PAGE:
Many in our world today speak of deliverance as the result of trauma that drove them to the reality of their need for divine deliverance. Some natural experience of desperation brought them to the surface of reality so that they might be led to the Christ of Calvary. Jesus knows just where to find us. When we reach the place of desolation, alone, and deserted, God knows the obstructions, undercurrents, and eddies of sin. In the midst of life’s streams He can visualize where the gold has lodged. No matter what we may look like after all of sin’s destruction, He sees beyond our present condition and views the potential product.
By Roger Grohman
A treasure hunt: The very sound of this kind of an expedition seems to carry with it intrigue and mystery. This lesson, however, will touch on something a little more complex.
It may be difficult for those who are not in tune with our topic to understand what this lesson is saying. It is perhaps hard for them to see Jesus Christ as a prospector, searching for the valuable possession of souls in this wicked world. Yet Scripture indeed likens Him to a businessman who came for a specific reason and purpose, which was to seek and to save that which was lost.
Matthew 13:44 compares the kingdom of heaven to a treasure hidden in a field. This parable tells of a man discovering and hiding a treasure while digging or working in the field. With suppressed joy, (for others would have come to steal it while he was away, if they had known the treasure was there) he sold all that he had and bought the field.
This appeared to be a great price to pay to achieve his purpose. The parallel here is so fitting. We were hidden in the field of this world without hope, lost, degenerate, alone, helpless, headed for death and destruction. Then Jesus came to this world, in human form to redeem mankind from his condemned state of sin. He saw the treasure of the soul and the great possibility of value and worth far beyond the riches of this world. Sin had tainted and destroyed God’s perfect creation, therefore, with His own blood, He purchased the field to obtain the precious treasure hidden deep in the earth.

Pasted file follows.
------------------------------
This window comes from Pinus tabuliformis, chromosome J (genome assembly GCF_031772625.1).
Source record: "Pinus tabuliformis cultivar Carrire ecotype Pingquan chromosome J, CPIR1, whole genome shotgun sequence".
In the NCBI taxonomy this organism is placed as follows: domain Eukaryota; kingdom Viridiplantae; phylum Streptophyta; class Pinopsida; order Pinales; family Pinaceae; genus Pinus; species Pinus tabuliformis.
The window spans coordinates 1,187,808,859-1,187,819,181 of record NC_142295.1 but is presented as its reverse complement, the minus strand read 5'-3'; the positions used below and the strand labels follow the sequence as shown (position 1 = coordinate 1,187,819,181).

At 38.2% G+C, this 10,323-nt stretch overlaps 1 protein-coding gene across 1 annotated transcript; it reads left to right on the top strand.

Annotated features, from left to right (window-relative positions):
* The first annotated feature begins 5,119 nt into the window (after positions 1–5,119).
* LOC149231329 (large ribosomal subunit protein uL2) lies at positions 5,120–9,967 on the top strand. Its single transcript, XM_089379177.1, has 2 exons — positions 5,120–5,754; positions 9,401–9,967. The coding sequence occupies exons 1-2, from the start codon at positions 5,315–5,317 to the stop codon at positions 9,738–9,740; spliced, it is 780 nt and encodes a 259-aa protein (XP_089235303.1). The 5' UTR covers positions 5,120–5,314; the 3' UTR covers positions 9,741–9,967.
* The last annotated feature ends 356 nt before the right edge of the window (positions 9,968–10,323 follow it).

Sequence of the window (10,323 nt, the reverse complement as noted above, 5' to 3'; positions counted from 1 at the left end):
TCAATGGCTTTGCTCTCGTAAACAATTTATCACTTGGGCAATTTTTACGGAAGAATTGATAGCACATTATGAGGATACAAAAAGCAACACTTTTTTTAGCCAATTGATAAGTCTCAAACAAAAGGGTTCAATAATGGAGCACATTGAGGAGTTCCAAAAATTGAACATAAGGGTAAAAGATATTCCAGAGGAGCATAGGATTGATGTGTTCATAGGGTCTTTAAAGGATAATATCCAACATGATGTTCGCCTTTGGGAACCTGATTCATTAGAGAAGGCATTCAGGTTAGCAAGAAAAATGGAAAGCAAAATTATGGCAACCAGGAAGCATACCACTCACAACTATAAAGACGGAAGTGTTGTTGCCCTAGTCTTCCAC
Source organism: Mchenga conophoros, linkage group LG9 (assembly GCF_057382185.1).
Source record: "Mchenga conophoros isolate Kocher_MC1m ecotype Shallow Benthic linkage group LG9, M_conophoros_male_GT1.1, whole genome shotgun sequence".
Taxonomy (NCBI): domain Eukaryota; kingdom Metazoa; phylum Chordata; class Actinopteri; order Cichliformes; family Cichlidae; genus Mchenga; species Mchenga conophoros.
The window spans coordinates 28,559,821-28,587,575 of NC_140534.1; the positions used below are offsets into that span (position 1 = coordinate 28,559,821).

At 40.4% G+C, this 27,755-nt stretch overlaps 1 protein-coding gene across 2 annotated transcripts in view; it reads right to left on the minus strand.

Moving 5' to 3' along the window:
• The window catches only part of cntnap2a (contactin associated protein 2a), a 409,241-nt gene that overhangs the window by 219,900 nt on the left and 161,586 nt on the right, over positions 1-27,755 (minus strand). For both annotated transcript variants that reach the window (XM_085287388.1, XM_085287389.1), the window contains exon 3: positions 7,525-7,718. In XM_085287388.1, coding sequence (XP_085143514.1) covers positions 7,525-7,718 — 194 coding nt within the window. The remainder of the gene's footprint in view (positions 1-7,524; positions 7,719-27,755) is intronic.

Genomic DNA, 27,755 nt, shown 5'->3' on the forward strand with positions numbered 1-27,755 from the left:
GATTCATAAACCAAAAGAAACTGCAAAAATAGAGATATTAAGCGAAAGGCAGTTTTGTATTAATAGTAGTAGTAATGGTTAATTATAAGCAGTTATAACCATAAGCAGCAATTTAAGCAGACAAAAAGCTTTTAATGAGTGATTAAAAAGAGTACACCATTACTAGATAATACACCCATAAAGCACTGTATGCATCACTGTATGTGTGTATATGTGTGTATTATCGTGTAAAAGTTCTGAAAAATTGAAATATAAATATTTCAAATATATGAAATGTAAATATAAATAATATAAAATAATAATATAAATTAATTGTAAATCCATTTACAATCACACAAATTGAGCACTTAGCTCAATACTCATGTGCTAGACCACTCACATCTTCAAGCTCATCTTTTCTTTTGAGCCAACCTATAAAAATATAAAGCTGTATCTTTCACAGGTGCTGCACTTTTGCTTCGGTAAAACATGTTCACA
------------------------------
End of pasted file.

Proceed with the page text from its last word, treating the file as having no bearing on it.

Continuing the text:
He looked beyond our failures, hang-ups, fears, frustrations, and inadequacies and saw the gold of men’s souls. Though man is lost and undone, God saw the possibility of extracting from our lives the final product of pure gold.
It is a long, laborious journey from dust to purity, but God’s love, patience, longsuffering, is beyond our finite and human comprehension. Not only did He come to purchase a treasure, but in the process He Himself became a treasure that we might receive the result of His purchase which is everlasting life.
For a prospector to obtain gold, he must put forth effort. The finest strains of gold are often found deep in the heart of the earth; therefore, it takes labor, pain, sweat, tears, and determination, to obtain them.
Finding the attractive yellow metal is the goal of the Great Prospector. No other thrill can compare with the joy of angels rejoicing over the repenting sinner. When the few first traces of gold glisten in the sand of a riverbed, “finding color” as it is described, there is an incentive for work, better things to come.
Let us look briefly at the different methods of prospecting and compare them spiritually.
There are two basic kinds of mining used in our world to obtain this precious metal: placer or surface mining and mother lode mining.